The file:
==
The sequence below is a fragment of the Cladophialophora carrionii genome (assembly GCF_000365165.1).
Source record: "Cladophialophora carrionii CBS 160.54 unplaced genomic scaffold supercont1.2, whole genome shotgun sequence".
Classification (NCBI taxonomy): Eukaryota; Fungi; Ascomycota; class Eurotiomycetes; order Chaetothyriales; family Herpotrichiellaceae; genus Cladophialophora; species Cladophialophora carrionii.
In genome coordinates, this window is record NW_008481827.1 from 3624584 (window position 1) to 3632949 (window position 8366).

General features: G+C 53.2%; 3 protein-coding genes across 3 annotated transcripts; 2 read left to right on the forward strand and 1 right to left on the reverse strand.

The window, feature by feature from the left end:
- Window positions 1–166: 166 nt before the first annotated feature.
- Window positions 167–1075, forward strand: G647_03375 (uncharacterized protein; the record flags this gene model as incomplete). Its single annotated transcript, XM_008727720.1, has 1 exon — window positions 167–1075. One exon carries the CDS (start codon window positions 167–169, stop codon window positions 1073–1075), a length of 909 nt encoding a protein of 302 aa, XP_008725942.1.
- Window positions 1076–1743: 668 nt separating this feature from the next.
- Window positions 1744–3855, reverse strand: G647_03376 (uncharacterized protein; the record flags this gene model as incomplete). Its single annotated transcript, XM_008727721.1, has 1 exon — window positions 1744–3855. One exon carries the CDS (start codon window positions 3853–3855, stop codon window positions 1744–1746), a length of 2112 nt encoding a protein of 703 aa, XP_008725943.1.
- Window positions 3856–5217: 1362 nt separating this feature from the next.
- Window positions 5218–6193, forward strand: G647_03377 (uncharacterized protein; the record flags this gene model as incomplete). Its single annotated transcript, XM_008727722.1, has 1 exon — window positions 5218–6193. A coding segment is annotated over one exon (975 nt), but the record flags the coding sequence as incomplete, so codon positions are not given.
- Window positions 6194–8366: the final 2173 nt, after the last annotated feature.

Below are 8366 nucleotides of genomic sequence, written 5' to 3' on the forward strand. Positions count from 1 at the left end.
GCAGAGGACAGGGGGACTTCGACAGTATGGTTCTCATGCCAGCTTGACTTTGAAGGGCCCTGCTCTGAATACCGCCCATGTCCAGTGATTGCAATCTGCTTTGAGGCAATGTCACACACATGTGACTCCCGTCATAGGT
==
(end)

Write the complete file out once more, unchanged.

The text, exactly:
The sequence below is a fragment of the Cladophialophora carrionii genome (assembly GCF_000365165.1).
Source record: "Cladophialophora carrionii CBS 160.54 unplaced genomic scaffold supercont1.2, whole genome shotgun sequence".
Classification (NCBI taxonomy): Eukaryota; Fungi; Ascomycota; class Eurotiomycetes; order Chaetothyriales; family Herpotrichiellaceae; genus Cladophialophora; species Cladophialophora carrionii.
In genome coordinates, this window is record NW_008481827.1 from 3624584 (window position 1) to 3632949 (window position 8366).

General features: G+C 53.2%; 3 protein-coding genes across 3 annotated transcripts; 2 read left to right on the forward strand and 1 right to left on the reverse strand.

The window, feature by feature from the left end:
- Window positions 1–166: 166 nt before the first annotated feature.
- Window positions 167–1075, forward strand: G647_03375 (uncharacterized protein; the record flags this gene model as incomplete). Its single annotated transcript, XM_008727720.1, has 1 exon — window positions 167–1075. One exon carries the CDS (start codon window positions 167–169, stop codon window positions 1073–1075), a length of 909 nt encoding a protein of 302 aa, XP_008725942.1.
- Window positions 1076–1743: 668 nt separating this feature from the next.
- Window positions 1744–3855, reverse strand: G647_03376 (uncharacterized protein; the record flags this gene model as incomplete). Its single annotated transcript, XM_008727721.1, has 1 exon — window positions 1744–3855. One exon carries the CDS (start codon window positions 3853–3855, stop codon window positions 1744–1746), a length of 2112 nt encoding a protein of 703 aa, XP_008725943.1.
- Window positions 3856–5217: 1362 nt separating this feature from the next.
- Window positions 5218–6193, forward strand: G647_03377 (uncharacterized protein; the record flags this gene model as incomplete). Its single annotated transcript, XM_008727722.1, has 1 exon — window positions 5218–6193. A coding segment is annotated over one exon (975 nt), but the record flags the coding sequence as incomplete, so codon positions are not given.
- Window positions 6194–8366: the final 2173 nt, after the last annotated feature.

Below are 8366 nucleotides of genomic sequence, written 5' to 3' on the forward strand. Positions count from 1 at the left end.
GCAGAGGACAGGGGGACTTCGACAGTATGGTTCTCATGCCAGCTTGACTTTGAAGGGCCCTGCTCTGAATACCGCCCATGTCCAGTGATTGCAATCTGCTTTGAGGCAATGTCACACACATGTGACTCCCGTCATAGGT